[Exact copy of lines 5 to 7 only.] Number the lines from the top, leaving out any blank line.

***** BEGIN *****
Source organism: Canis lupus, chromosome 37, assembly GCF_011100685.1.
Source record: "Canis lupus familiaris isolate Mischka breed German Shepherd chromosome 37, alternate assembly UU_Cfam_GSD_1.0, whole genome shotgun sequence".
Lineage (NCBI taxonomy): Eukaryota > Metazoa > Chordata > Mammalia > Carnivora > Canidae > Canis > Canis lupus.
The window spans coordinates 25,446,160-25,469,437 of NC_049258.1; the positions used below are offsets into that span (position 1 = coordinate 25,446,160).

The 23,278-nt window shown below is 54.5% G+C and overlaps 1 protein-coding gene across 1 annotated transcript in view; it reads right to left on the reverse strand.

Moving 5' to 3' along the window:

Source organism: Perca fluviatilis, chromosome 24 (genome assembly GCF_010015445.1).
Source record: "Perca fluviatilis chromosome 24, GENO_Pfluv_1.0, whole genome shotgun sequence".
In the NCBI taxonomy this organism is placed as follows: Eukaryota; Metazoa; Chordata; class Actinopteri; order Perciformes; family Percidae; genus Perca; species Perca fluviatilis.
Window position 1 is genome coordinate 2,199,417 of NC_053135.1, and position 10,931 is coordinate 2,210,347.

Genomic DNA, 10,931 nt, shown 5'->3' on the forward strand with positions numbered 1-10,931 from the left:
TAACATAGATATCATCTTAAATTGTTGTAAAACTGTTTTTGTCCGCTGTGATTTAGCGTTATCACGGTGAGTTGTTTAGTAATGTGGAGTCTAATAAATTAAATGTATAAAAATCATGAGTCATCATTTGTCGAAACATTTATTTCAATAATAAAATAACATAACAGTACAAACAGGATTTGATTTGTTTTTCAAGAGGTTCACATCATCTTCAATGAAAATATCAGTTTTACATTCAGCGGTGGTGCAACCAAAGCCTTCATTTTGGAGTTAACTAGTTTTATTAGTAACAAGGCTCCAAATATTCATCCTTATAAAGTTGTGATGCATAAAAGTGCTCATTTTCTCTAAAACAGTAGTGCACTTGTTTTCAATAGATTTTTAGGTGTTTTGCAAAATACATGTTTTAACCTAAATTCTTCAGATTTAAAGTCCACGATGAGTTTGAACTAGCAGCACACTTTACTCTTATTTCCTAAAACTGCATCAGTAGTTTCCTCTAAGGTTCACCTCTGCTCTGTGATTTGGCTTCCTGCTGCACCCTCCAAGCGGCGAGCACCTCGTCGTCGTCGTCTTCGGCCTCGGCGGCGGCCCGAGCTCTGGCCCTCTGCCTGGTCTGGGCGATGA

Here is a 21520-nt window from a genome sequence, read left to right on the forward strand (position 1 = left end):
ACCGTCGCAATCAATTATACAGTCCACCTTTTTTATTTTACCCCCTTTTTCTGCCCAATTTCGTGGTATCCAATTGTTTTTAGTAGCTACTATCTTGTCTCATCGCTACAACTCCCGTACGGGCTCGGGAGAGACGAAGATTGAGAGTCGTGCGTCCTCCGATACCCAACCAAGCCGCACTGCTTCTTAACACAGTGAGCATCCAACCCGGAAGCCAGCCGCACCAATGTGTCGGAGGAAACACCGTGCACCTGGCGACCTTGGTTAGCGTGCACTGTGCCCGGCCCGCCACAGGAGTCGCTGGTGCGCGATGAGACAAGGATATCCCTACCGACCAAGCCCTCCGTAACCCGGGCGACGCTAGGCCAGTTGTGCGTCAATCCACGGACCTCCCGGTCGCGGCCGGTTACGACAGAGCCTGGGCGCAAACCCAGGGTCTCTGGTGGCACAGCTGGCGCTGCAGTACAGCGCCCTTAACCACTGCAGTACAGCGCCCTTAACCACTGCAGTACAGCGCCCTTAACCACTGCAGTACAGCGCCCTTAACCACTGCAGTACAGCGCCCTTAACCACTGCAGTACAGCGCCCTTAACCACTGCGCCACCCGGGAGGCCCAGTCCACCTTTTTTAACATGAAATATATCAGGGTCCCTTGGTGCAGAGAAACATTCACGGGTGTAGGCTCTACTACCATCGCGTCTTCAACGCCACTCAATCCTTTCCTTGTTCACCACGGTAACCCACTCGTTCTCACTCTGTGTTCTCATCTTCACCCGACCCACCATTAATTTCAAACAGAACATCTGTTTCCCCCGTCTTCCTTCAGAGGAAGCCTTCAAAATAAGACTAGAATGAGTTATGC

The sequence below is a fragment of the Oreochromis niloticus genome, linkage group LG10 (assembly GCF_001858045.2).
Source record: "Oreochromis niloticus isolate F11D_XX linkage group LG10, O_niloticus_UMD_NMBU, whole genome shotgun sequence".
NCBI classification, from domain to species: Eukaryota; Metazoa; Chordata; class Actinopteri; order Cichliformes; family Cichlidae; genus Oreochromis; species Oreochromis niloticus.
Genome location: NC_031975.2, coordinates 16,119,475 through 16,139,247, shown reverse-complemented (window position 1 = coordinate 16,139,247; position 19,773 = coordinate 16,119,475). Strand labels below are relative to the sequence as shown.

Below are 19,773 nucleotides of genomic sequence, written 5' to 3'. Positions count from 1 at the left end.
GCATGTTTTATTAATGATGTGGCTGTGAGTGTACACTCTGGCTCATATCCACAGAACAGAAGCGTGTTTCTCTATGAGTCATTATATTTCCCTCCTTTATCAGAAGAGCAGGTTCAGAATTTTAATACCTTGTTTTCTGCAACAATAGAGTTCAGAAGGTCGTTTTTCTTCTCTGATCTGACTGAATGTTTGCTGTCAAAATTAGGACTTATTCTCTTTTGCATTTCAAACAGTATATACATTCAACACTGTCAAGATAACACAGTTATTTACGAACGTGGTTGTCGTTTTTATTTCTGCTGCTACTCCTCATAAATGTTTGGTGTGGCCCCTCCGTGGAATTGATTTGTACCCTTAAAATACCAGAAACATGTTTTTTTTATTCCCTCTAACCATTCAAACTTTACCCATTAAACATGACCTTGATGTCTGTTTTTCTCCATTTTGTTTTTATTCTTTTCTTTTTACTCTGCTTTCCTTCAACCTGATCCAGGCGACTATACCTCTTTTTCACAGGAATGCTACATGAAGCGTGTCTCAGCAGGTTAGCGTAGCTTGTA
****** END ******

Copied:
The 23,278-nt window shown below is 54.5% G+C and overlaps 1 protein-coding gene across 1 annotated transcript in view; it reads right to left on the reverse strand.

Moving 5' to 3' along the window:

Source organism: Perca fluviatilis, chromosome 24 (genome assembly GCF_010015445.1).